Furthermore, today’s youth will be the ones to reap the benefits of a connected world through the Internet compared to other generations. Therefore, the participation of youth in discussions about the future developments of the Internet is necessary. Not only should young people have “a seat at the table”, but a meaningful role and contribution to the shaping of the super-construction that connects the whole planet. Serving the above goal, the “Youth Coalition on Internet Governance”, an open group for organizations and individuals, has gathered in its website all the related conferences and initiatives that exist worldwide. For every voice that joins the field of IG through the several existing structures and opportunities, the Internet becomes more inclusive and improves the chances of maintaining its open nature. Provided that the majority of the world’s population nowadays has access to the Internet, we, as Internet users, should monitor the changes in the field and aim to become actors in the positive evolution of the Internet. Regardless study background or geographical limitations, one can be involved and express his or her concerns, ideas and needs that can revolutionize the Internet’s landscape. The pluralism of opinions, whether they express personal views or the stance of a stakeholder enriches the whole process and leads to a fruitful and constructive discourse. Finally, we should all “remain committed to making sure the web is a free, open, creative space — for everyone” that “reflects our hopes and fulfil our dreams, rather than magnify our fears and deepen our divisions” (Berners-Lee, 2018).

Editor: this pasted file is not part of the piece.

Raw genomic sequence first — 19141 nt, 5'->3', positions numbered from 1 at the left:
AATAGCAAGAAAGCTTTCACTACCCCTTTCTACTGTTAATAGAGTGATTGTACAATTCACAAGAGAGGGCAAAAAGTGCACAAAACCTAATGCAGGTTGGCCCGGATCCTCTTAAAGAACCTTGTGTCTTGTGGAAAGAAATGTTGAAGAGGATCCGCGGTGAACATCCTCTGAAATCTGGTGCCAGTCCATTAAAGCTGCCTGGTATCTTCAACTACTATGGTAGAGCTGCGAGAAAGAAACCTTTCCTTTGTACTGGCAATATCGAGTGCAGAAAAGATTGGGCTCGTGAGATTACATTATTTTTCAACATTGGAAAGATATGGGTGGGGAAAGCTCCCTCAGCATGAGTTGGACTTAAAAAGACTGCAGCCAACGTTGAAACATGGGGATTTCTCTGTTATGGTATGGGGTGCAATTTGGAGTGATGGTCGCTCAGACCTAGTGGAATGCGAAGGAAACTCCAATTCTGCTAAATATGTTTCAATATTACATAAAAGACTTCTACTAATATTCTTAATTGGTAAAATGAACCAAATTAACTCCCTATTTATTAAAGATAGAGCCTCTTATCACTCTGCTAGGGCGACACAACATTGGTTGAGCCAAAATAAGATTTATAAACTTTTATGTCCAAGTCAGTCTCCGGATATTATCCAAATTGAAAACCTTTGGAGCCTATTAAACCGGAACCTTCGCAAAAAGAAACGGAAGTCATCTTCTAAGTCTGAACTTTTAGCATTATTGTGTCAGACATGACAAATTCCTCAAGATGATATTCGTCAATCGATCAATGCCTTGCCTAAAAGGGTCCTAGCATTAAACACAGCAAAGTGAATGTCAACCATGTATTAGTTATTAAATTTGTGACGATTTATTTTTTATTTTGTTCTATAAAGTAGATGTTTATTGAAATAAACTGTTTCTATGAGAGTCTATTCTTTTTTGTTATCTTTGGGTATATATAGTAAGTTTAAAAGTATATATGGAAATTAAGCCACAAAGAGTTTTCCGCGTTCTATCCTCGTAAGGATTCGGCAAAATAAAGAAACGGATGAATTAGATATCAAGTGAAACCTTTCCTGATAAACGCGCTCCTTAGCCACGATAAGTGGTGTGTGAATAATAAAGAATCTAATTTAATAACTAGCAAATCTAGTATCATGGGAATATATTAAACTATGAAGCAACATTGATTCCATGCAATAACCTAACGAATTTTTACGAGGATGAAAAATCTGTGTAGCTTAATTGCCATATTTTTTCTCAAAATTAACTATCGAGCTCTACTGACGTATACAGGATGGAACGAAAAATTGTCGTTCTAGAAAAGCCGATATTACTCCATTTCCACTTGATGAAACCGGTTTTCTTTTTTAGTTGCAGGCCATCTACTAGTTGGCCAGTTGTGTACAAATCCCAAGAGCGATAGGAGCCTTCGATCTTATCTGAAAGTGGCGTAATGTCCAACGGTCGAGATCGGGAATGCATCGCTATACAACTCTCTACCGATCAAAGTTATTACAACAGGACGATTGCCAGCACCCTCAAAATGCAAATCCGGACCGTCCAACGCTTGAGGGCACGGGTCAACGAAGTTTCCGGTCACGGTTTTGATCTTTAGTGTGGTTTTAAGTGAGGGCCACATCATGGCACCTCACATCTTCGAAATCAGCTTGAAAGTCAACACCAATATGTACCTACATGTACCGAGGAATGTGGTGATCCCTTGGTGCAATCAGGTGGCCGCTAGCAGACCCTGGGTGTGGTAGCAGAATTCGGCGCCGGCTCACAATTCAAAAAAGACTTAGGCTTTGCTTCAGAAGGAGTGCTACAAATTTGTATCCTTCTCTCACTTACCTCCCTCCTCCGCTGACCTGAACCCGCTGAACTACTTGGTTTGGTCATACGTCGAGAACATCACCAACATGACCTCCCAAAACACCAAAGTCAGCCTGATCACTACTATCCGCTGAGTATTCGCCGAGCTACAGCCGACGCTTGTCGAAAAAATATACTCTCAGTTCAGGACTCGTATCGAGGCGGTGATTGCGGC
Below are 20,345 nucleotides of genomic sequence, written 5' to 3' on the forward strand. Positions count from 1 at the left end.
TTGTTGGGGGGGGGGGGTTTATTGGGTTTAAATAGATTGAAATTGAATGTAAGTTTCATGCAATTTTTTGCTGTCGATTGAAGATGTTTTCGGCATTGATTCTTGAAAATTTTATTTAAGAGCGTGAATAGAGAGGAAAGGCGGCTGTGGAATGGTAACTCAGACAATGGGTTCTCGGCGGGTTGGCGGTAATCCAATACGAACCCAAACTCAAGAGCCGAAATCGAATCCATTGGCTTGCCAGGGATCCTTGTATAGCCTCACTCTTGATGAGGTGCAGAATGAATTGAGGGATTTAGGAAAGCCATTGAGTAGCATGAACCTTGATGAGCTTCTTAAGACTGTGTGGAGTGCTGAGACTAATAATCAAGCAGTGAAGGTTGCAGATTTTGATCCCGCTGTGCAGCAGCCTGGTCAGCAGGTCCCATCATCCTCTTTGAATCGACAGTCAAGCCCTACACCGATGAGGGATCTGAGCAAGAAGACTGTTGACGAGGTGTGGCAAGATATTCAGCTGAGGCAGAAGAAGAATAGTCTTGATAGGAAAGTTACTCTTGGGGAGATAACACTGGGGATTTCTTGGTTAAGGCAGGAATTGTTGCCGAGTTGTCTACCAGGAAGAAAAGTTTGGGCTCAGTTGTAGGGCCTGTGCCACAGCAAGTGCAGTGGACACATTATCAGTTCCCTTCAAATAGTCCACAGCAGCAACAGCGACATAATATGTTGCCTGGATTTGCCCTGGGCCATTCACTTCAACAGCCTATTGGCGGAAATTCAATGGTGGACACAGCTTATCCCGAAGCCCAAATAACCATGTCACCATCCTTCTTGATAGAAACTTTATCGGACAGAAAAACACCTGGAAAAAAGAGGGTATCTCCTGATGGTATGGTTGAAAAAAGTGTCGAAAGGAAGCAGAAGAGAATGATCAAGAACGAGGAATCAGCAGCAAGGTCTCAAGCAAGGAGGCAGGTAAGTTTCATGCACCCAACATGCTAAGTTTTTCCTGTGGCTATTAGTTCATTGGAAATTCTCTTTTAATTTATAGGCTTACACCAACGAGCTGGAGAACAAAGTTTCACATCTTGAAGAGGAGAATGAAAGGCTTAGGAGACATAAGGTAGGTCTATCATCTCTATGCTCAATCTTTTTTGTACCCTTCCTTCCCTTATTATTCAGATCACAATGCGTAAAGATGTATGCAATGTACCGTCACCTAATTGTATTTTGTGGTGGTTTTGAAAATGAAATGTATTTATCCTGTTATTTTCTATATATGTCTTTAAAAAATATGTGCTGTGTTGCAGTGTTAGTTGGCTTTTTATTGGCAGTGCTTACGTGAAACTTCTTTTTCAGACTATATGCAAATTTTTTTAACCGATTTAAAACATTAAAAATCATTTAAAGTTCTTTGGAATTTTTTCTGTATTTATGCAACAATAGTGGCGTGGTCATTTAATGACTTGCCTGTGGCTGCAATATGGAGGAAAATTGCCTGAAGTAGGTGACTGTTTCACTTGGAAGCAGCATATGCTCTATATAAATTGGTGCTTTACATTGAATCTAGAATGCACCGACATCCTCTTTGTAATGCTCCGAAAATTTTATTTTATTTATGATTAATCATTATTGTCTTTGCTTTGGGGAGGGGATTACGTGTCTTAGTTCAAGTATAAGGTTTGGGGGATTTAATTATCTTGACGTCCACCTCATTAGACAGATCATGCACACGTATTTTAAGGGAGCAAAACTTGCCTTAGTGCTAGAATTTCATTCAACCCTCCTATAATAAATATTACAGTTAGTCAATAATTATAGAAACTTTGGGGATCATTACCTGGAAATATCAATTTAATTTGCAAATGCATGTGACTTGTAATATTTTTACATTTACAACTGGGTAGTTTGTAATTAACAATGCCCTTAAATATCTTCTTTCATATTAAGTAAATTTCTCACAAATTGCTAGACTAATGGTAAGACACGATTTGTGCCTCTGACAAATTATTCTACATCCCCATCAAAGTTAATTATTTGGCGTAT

Stelios is a young IT professional who is currently based in Athens. He possesses a BSc in Digital Systems from the University of Piraeus. In the past, he had the opportunity to study as an Erasmus student at the University of Stockholm in the Department of Computer and Systems Sciences. Stelios has been chosen as a “Telemachus Mentee” from the Global Thinkers Forum and he specializes in Digital policy while also having a great interest for International Relations.

References

Mcdonald, N. (2018, January 30). Digital in 2018: World’s internet users pass the 4 billion mark. Retrieved from https://wearesocial.com/us/blog/2018/01/global-digital-report-2018

Wikipedia. (2018, May 01). Global Internet usage. Retrieved from https://en.wikipedia.org/wiki/Global_Internet_usage

Internet World Stats. (2018, May 07). The Internet Big Picture. Retrieved from https://www.internetworldstats.com/stats.htm

Masters, J. (2014, April 23). What Is Internet Governance? Retrieved from https://www.cfr.org/backgrounder/what-internet-governance

Kurbalija, J. (2016). An introduction to internet governance. Retrieved June 17, 2018, from https://issuu.com/diplo/docs/anintroductiontoig_7th_edition

Berners-Lee, T. (2018, March 12). The web is under threat. Join us and fight for it. Retrieved June 17, 2018, from https://webfoundation.org/2018/03/web-birthday-29/